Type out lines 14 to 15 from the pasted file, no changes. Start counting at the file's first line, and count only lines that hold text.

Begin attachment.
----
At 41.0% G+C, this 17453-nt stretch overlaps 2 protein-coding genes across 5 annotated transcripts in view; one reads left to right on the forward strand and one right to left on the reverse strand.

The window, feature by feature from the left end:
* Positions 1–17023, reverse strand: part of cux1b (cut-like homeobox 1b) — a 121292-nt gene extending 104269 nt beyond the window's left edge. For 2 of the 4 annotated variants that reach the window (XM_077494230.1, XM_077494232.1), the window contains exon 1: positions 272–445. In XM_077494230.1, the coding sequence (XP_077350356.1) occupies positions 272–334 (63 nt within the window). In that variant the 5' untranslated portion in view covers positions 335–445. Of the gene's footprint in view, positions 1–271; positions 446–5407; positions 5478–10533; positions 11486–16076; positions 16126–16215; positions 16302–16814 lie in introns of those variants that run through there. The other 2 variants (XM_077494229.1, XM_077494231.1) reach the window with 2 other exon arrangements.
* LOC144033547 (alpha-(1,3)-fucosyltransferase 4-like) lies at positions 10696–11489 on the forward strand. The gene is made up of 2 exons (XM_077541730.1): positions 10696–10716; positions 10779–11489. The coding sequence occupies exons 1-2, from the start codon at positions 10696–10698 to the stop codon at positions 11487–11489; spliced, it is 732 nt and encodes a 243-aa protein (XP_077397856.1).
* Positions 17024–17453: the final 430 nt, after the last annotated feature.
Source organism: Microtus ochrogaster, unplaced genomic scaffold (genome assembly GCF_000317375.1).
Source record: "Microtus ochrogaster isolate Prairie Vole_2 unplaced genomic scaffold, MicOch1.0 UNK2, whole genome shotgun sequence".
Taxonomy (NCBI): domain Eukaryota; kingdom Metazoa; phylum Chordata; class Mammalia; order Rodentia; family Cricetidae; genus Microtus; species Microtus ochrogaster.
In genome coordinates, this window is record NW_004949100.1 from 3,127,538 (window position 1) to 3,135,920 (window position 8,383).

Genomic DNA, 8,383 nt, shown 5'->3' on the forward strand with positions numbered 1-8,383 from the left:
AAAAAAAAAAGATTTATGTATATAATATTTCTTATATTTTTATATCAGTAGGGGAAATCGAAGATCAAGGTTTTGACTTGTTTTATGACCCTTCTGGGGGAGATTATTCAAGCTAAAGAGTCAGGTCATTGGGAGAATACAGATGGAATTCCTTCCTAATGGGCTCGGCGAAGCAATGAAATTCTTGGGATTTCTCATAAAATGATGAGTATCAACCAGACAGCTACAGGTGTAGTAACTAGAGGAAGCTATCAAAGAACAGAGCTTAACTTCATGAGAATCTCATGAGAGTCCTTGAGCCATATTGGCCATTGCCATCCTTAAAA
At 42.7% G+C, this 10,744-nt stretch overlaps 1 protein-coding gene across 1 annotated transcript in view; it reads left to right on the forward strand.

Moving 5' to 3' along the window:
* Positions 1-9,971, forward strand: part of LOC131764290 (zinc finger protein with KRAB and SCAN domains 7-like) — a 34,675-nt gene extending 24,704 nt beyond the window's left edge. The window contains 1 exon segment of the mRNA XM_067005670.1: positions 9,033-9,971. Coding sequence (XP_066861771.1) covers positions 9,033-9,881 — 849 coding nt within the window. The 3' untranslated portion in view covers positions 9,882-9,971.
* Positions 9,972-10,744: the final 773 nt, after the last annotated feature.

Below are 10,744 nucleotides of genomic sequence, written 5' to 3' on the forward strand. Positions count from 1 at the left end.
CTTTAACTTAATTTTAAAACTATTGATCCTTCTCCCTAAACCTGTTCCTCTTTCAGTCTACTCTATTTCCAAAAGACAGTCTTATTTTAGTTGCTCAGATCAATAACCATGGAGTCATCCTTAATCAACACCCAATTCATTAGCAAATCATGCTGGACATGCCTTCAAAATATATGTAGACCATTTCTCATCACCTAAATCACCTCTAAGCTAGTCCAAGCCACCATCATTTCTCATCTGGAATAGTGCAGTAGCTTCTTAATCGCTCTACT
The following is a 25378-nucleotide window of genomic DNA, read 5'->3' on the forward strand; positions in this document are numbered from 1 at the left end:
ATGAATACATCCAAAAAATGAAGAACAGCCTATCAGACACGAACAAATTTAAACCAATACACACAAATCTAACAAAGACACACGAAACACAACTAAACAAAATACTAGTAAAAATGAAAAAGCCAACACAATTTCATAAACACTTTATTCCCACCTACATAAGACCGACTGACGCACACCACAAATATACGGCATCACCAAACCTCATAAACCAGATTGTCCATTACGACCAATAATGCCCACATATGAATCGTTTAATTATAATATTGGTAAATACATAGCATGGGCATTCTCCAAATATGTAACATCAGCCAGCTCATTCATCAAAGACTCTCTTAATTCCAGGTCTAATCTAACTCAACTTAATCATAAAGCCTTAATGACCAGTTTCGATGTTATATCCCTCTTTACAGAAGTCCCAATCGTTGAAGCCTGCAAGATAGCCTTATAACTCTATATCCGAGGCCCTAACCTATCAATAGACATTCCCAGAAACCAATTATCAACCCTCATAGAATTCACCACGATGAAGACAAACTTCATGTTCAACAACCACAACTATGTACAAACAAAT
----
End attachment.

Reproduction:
* Positions 1-9,971, forward strand: part of LOC131764290 (zinc finger protein with KRAB and SCAN domains 7-like) — a 34,675-nt gene extending 24,704 nt beyond the window's left edge. The window contains 1 exon segment of the mRNA XM_067005670.1: positions 9,033-9,971. Coding sequence (XP_066861771.1) covers positions 9,033-9,881 — 849 coding nt within the window. The 3' untranslated portion in view covers positions 9,882-9,971.
* Positions 9,972-10,744: the final 773 nt, after the last annotated feature.